Effective Strategies for Courtroom Advocacy on Drug Use and Parenting by Dr. Ron Abrahams and Nancy Rosenbloom

ABA's  SPRING 2019 CONFERENCES COLLECTION 

Parent defenders know the challenges of working with pregnant and parenting women who are involved with the child welfare system because of allegations that they use drugs. The child welfare system can seem stacked against these mothers, often removing their babies and imposing expectations and timeframes that can be difficult to meet before reunification can occur. This article recommends a harm reduction approach to advocating for parents accused of child neglect or abuse related to drug or alcohol use. Parent advocates can use this information to educate judges and child welfare agency professionals about harm reduction strategies, and how they can keep families together while promoting good health care and minimizing court and child welfare agency involvement in families' lives.

 

The Families in Recovery Program

Since its inception in Canada 15 years ago, more than 1,500 women, their babies and families have benefited from the Families in Recovery (FIR) rooming-in program founded by Dr. Abrahams. It is the first combined care maternity unit in North America. The program supports women and their newborns to stabilize and withdraw from substances with the goal of keeping mothers and babies together to improve their health. The fundamental underpinning of FIR is that it is an "apprehension free space" where authorities do not remove children from their parents, and where the staff encourage breastfeeding for mother and baby to bond while supports are put into place for their discharge together from the hospital where they gave birth back into the community. This model has been shown to be cost effective, along with improving health outcomes for both children and mothers. The lessons learned from this work toward ensuring a "healthy sustainable community" provide the basis for this article.

Read the full article<https://www.americanbar.org/groups/public_interest/child_law/resources/child_law_practiceonline/january---december-2019/effective-strategies-for-courtroom-advocacy-on-drug-use-and-pare/>

 

 

 

Published in Parents' Attorneys

On December 17, 2018, CANTASD (the National Child Abuse and Neglect Technical Assistance and Strategic Dissemination Center) hosted a Digital Dialogue with Natalia Aguirre, National Director of the Family Justice Center Alliance at the Alliance for HOPE International; and Stacy Phillips, Program Manager for the Justice Department’s Office for Victims of Crime. This dialogue focused on polyvictimization—when a single individual has multiple experiences with violence or abuse. This document summarizes the key concepts shared in conversation with 68 individuals from around the country who joined the call.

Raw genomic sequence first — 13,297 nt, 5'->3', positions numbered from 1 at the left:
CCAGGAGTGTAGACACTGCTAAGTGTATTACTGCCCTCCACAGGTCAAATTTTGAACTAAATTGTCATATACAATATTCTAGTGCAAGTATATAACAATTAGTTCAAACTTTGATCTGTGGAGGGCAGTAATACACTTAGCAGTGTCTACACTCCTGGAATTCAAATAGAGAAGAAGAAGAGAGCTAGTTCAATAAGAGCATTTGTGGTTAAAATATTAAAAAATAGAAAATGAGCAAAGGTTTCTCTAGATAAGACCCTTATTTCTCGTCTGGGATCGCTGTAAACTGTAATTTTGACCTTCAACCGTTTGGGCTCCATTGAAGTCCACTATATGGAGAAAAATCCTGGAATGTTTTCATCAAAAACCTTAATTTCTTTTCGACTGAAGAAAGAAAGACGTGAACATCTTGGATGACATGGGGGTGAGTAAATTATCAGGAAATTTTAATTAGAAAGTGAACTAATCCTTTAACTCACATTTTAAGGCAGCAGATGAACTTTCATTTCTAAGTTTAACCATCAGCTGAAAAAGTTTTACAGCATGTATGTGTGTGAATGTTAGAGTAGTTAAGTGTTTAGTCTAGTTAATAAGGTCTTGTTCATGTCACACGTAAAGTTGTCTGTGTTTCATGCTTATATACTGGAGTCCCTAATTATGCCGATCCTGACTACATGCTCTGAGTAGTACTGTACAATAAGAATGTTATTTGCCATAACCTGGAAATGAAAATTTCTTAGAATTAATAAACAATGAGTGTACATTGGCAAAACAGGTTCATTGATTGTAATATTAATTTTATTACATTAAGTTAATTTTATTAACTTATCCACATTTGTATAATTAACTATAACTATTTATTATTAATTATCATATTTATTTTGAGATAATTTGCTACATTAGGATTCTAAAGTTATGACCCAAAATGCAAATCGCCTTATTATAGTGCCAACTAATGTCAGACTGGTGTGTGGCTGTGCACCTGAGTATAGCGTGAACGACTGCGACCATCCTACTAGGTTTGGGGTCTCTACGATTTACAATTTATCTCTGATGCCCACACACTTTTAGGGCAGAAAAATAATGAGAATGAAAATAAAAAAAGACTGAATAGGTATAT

SETTING THE CONTEXT While there is no clear consensus around the definition of polyvictimization, the term describes the collective experiences of multiple types of violence, usually in multiple settings, and often at the hands of multiple perpetrators. According to the National Survey of Children’s Exposure to Violence, out of all the children surveyed, 38.7% have recorded at least one incident of victimization, either direct or indirect. Of those children, 10.9% reported 5 or more direct exposures to different types of violence and 1.4% reported 10 or more direct victimizations.

Read the full report: https://cantasd.acf.hhs.gov/wp-content/uploads/FTF-polyvictimization.pdf

The GrandFacts state fact sheets for grandfamilies include state-specific data and programs as well as information about public benefits, educational assistance, legal relationship options and state laws. Visit www.grandfamilies.org to find this and all GrandFacts state fact sheets.

Access the Generations United Fact Sheet.

Published in Children's Justice Act

FRIENDS Resource of the Month: April Edition

Meaningful Parent Leadership: Building Effective Parent/Practitioner Collaboration

Newly Revised Parent Leadership Guidebook is Available

Parent-Practitioner collaboration has many benefits for families and practitioners. For families, the benefits include opportunities to give input on the programs and services they receive, increasing their sense of personal achievement, and providing a model of leadership for their family and other families. For practitioners, the benefits are also significant. Parent-Practitioner collaboration can improve relationships between families and providers, as well as improve efforts to recruit and retain program participants.

Meaningful Parent Leadership: Building Effective Parent/Practitioner Collaboration is designed to provide guidance to Community-Based Child Abuse Prevention (CBCAP) State Lead Agencies (SLA), and parents as well as other child abuse prevention, family support, and child welfare programs and organizations.

The guidebook helps participants to explore personal beliefs and practices around sharing leadership with parents and will help both parents and practitioners move toward more authentic partnerships.

Visit the FRIENDS website to download the guidebook here.

 

FRIENDS National Center for Community-Based Child Abuse Prevention - A service of the Children's Bureau

Published in Children's Justice Act
Tuesday, 26 February 2019 15:42

States Eye Tech Tools In Opioid Fight

CivSource - February 19, 2019